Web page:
Safe at Home: An Evening with Orson Bean
Reviewed by Pauline Adamek
Pacific Resident Theatre
Through November 29
“There’s a danger with one-man shows. What if you don’t like the performer? You’re screwed.” I’m paraphrasing, but this is a sentiment that Orson Bean articulates early into his own one-man show. The ironic implications just hang in the air, unanswered. Before and after this line, however, Bean’s efforts indicate his intent to entertain rather than leave us with regrets.
Why spend an evening with Orson Bean? The now 87 year-old performer of stage and screen naturally has a lifetime of memories to cherry pick and relate. More importantly, the man is a consummate raconteur who has honed his sleight-of-hand trickery and comic timing to perfection. His style is amiable and droll, easy and nimble.
Bean enters the stage wheeling a small wooden cart containing a few props, and his friendly, aged face is creased with deep laugh lines. Our host then launches into a casual stand-up routine of jokes that are way older than he is, softening up the crowd. “This is not the show,” he assures us after the third or fourth hoary old gag, “This is the warm-up.”
He eases into some reminiscences from his youth, in particular observing the tempestuous relationship between his mother and father. The best stories from his early days are of his extraordinary entrepreneurial drive, devising ingenious ways to corner a market, provide a service and then rake in some profits.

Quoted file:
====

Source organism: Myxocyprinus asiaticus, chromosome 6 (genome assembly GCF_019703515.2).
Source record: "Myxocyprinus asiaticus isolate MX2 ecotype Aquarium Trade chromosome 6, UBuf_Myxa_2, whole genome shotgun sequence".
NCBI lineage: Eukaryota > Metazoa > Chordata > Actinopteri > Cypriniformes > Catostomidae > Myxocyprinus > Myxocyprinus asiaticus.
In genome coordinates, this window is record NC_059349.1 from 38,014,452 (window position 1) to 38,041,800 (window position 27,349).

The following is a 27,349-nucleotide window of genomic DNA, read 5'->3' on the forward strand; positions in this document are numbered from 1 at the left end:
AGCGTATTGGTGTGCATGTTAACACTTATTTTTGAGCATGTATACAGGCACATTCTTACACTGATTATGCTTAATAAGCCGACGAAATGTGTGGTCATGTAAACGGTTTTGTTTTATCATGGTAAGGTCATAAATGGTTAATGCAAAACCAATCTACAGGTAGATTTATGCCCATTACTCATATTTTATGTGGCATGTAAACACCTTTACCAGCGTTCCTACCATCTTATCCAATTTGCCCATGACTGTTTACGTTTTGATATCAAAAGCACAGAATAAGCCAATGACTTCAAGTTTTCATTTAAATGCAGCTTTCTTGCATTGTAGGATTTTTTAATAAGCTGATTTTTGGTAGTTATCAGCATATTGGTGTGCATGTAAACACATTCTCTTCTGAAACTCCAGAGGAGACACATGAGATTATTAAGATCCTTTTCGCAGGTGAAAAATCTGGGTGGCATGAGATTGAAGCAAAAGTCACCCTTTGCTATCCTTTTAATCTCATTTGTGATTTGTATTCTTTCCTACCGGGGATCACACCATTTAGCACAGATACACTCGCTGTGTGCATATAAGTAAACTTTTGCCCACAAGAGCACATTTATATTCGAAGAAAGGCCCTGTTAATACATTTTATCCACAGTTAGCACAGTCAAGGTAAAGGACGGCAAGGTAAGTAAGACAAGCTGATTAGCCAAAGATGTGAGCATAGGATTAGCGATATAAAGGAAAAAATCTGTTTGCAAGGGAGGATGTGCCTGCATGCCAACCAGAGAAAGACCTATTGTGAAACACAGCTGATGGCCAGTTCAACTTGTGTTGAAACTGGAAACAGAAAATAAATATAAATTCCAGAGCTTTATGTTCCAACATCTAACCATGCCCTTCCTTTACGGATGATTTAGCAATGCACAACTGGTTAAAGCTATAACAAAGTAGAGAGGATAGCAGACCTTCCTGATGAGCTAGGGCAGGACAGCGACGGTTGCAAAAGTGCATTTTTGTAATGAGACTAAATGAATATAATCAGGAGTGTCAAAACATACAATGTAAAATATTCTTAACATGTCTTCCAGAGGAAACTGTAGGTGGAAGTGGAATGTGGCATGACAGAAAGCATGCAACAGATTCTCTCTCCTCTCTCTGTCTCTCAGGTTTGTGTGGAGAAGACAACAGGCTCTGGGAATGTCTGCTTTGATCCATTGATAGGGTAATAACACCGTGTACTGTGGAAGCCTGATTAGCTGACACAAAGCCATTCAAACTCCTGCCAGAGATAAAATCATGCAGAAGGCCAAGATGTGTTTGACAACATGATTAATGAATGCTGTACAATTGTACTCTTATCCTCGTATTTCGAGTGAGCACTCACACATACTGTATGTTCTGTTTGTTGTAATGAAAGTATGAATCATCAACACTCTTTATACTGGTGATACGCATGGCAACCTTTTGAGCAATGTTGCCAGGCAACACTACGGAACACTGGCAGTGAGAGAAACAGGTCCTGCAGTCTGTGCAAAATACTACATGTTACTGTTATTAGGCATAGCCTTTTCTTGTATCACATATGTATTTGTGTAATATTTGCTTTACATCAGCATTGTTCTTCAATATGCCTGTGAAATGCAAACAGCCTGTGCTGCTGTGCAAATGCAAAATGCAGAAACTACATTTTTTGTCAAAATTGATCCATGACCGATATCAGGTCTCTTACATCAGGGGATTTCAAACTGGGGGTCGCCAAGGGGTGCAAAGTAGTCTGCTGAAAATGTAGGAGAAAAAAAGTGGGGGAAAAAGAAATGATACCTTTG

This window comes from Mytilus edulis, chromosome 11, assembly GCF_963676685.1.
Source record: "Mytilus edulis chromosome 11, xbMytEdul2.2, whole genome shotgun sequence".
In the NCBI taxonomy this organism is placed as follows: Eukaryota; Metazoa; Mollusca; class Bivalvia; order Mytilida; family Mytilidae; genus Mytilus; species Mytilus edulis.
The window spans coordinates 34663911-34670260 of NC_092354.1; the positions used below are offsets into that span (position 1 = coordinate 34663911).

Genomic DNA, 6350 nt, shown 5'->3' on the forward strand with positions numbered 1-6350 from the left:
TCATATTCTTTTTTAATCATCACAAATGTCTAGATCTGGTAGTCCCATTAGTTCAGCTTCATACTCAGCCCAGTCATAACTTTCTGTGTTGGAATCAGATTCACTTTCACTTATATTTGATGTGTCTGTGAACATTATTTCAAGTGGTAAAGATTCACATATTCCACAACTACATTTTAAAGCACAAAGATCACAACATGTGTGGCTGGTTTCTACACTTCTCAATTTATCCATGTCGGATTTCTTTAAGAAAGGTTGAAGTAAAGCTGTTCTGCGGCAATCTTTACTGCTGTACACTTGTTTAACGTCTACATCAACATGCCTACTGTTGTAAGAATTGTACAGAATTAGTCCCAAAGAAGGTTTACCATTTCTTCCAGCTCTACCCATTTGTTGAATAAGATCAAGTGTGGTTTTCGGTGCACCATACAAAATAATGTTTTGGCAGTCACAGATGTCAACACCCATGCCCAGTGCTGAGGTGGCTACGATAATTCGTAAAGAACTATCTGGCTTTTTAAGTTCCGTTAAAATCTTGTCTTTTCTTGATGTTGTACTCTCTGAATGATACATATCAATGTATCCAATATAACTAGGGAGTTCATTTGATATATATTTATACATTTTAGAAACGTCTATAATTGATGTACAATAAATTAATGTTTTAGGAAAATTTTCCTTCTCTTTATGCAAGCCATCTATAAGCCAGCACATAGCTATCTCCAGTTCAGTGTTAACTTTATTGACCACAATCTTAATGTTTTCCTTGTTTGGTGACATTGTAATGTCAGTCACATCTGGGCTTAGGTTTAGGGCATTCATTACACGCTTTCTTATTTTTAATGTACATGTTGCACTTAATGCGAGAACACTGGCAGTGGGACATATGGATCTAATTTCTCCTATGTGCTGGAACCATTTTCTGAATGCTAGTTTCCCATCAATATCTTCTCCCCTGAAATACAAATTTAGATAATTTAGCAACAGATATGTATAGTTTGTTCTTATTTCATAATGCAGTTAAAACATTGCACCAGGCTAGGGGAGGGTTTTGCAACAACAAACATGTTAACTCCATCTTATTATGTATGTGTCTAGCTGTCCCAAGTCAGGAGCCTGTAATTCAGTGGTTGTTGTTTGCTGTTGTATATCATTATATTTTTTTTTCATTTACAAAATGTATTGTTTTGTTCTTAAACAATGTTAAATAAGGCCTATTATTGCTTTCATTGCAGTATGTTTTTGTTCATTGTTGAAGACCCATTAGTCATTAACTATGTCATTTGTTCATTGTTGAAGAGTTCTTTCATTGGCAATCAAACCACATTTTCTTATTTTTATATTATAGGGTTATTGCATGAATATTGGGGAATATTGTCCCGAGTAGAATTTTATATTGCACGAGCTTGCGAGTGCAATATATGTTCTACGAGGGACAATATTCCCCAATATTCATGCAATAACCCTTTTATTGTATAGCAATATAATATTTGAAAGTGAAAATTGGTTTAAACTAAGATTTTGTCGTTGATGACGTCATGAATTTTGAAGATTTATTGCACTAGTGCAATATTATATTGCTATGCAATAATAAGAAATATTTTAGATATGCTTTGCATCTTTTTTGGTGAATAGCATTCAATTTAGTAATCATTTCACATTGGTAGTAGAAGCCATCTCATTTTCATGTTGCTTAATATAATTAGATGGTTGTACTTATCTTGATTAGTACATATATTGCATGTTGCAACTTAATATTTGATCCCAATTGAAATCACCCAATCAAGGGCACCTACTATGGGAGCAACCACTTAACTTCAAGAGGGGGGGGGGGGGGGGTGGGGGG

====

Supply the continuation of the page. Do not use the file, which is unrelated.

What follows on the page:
Occasionally a spotlight hits him and some calliope music plays. Bean then wordlessly does a little magic trick with a wand or some rolled up newspaper or a white paper bag and some magically appearing “fireflies.” For a bafflingly clever card trick, he elicits the assistance of an audience member and then has that person perform an astonishing trick behind his back while following Bean’s instruction. “Mind over matter,” he remarks.
Bean’s story gains momentum in his recollections of the early ’50s, when he decides to take his magic skills and unappreciated stand-up comedy routine to New York City. That’s when, he tells us, “the Jazz joints were jumping.” He makes a beeline for the hottest cabaret nightclub, The Blue Angel, and manages to score a timeslot. He kills. The manager immediately offers him a contract, just before Walter Winchell’s rave review hits the newspapers. Appearances on Ed Sullivan ensue. The (then 22-year-old) kid’s career takes off. Prior to that, his comedy had fallen flat. A fellow performer explained his routine was “too hip for the room.” It took a savvy New York crowd to grant him confidence.
What follows is a remarkable career, and even though Bean skips forward 30 years, we gain a satisfying sampling of his life experiences. Best of all is the ease and comfort with which the man entertains us, guided by Guillermo Cienfuegos’s direction. After all, Bean has been at it for decades.
The Pacific Resident Theatre, 703 Venice Blvd. (west of Lincoln) in Venice; Thurs.-Sat., 8 p.m.; Sun., 3 p.m.; through Nov. 29. (310) 822-8392, www.pacificresidenttheatre.com
Running time: 85 minutes, no intermission.